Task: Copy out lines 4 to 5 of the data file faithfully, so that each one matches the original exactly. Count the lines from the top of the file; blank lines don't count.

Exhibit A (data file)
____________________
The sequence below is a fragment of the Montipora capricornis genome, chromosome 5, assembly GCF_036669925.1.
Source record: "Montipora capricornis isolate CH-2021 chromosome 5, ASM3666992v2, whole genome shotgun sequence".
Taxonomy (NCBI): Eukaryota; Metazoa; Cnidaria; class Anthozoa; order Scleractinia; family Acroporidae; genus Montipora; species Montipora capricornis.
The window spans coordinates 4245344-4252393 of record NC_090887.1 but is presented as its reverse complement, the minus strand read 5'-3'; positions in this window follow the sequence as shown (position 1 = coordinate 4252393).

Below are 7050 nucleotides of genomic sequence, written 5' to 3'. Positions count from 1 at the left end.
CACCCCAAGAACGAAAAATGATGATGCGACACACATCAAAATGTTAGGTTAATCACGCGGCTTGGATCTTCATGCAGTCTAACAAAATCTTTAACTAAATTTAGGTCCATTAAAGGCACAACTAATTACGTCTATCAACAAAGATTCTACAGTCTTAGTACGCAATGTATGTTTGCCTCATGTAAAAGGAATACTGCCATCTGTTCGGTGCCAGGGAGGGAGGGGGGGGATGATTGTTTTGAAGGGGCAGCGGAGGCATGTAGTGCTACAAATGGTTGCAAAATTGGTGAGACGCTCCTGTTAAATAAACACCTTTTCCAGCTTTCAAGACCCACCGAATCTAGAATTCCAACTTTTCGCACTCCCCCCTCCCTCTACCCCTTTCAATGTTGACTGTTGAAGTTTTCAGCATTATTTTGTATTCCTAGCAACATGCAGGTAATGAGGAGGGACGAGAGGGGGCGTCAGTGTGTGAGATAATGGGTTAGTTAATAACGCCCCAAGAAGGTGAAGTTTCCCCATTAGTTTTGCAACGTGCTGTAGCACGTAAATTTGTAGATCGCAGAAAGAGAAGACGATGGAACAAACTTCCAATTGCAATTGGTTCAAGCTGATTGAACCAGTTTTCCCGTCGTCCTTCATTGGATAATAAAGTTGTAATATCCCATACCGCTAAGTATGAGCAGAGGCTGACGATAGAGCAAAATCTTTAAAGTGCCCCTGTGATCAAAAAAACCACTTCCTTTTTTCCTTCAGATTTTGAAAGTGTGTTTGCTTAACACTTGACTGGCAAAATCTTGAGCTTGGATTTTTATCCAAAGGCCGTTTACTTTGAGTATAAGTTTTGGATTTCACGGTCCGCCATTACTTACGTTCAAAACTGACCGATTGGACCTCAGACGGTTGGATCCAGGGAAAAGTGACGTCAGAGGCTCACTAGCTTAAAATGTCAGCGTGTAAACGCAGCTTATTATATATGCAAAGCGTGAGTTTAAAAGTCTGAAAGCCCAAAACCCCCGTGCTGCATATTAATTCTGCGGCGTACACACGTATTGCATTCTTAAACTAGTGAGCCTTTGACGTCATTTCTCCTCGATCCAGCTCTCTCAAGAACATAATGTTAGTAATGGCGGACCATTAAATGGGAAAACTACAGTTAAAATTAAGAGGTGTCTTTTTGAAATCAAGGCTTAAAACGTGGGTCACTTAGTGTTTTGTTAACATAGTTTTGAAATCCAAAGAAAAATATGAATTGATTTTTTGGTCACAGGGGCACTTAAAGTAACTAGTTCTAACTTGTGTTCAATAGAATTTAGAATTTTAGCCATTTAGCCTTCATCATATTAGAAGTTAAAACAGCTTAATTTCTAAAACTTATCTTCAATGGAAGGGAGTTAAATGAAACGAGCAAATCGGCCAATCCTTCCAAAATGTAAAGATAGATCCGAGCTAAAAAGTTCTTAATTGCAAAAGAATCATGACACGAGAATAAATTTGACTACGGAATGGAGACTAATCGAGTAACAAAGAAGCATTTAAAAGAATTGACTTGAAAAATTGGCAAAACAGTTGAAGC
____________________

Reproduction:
The window spans coordinates 4245344-4252393 of record NC_090887.1 but is presented as its reverse complement, the minus strand read 5'-3'; positions in this window follow the sequence as shown (position 1 = coordinate 4252393).

Below are 7050 nucleotides of genomic sequence, written 5' to 3'. Positions count from 1 at the left end.